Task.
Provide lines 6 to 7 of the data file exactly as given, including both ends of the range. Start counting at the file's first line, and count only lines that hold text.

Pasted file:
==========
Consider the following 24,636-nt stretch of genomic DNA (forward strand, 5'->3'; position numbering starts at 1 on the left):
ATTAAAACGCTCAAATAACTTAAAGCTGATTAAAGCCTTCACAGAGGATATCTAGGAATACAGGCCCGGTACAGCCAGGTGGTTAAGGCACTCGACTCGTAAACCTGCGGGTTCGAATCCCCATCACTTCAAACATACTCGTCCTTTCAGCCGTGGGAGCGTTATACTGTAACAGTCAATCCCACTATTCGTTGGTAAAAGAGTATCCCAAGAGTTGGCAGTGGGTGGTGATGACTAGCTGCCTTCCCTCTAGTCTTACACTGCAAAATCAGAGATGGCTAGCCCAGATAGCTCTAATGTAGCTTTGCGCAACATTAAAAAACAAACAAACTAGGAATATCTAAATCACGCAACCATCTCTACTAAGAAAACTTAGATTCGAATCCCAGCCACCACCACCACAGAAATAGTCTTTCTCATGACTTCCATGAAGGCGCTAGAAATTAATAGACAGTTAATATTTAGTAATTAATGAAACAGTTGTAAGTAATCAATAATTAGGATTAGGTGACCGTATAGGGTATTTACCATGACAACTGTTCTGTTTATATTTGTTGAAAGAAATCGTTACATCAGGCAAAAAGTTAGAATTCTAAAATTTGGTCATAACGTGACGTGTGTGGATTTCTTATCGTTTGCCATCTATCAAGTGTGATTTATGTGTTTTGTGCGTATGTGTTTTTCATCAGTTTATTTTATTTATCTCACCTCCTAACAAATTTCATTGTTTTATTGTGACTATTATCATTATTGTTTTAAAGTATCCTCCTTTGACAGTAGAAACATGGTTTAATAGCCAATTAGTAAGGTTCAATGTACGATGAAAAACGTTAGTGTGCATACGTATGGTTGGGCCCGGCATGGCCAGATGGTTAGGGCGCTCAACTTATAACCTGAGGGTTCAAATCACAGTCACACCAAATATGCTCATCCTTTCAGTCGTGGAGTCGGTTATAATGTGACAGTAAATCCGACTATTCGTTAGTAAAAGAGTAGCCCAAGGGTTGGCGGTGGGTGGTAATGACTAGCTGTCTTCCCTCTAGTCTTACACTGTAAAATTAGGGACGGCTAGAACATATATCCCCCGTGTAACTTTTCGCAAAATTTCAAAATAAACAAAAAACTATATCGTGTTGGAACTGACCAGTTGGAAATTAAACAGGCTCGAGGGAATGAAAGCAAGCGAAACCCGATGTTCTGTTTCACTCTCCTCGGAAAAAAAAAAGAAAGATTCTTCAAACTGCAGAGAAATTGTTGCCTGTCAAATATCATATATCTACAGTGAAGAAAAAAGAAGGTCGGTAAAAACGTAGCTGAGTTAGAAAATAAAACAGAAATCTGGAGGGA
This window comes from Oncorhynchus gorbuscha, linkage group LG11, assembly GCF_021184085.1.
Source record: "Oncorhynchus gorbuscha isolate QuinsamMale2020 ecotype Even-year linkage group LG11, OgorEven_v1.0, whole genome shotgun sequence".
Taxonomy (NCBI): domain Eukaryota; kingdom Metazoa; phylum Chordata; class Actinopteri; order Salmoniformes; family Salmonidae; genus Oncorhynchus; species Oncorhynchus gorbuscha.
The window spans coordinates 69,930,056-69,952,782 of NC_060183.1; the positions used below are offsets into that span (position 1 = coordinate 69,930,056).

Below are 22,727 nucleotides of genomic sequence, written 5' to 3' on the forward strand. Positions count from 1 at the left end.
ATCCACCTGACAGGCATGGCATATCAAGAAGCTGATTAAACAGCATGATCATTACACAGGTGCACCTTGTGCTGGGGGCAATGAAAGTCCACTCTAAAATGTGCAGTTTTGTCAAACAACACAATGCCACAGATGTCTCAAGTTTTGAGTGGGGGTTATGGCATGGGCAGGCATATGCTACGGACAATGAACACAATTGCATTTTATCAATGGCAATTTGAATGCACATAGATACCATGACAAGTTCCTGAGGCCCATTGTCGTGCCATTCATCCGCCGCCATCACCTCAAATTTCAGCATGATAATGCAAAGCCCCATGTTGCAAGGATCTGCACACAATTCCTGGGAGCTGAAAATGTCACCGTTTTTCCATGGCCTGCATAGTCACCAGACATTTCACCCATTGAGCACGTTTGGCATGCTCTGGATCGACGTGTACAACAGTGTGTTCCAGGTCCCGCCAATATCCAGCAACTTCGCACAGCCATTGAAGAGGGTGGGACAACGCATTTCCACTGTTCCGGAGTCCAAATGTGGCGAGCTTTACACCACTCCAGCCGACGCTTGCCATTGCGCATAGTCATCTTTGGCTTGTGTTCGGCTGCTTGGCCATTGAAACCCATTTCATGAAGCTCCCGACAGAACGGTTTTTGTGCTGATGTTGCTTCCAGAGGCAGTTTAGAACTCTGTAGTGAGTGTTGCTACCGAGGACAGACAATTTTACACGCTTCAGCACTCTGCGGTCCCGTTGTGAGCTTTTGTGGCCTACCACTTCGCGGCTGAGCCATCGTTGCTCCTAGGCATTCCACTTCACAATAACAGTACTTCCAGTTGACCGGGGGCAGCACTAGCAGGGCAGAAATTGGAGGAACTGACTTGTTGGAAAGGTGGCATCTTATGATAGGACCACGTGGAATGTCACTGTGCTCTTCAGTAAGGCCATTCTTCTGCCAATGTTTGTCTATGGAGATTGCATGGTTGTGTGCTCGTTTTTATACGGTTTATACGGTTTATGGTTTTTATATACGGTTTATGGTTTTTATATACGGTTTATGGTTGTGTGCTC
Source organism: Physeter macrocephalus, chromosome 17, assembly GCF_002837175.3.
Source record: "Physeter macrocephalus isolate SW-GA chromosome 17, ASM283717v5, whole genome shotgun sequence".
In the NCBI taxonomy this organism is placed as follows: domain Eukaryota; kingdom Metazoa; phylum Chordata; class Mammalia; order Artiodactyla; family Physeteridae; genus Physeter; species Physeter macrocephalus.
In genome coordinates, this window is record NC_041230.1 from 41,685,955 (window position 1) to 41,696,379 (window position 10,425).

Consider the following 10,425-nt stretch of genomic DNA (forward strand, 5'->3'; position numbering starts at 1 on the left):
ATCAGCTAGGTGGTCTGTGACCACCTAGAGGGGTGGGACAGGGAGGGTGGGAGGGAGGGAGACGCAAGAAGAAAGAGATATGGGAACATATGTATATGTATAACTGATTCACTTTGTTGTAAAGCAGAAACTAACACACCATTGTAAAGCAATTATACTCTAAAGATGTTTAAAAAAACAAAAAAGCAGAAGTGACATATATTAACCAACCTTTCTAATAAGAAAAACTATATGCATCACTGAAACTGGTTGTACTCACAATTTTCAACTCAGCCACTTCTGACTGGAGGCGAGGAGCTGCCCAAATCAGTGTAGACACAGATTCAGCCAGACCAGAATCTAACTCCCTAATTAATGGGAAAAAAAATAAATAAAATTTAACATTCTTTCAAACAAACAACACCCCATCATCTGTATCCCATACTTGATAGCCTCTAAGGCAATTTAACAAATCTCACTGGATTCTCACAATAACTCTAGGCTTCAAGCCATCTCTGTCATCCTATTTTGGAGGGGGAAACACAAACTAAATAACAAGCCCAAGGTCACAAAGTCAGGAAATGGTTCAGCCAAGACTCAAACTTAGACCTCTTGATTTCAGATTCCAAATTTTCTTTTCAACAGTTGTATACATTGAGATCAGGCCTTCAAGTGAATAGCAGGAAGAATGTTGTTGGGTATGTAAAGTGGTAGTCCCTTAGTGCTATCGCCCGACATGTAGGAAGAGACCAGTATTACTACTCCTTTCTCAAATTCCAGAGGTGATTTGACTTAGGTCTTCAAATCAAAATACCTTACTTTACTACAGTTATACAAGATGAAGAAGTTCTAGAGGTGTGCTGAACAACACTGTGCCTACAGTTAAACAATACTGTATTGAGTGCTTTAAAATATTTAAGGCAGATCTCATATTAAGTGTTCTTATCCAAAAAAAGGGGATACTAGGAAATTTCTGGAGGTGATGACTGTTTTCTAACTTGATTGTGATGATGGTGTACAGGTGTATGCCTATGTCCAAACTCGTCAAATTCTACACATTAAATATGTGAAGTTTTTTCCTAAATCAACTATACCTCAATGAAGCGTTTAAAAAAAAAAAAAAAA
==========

The window spans coordinates 69,930,056-69,952,782 of NC_060183.1; the positions used below are offsets into that span (position 1 = coordinate 69,930,056).

Below are 22,727 nucleotides of genomic sequence, written 5' to 3' on the forward strand. Positions count from 1 at the left end.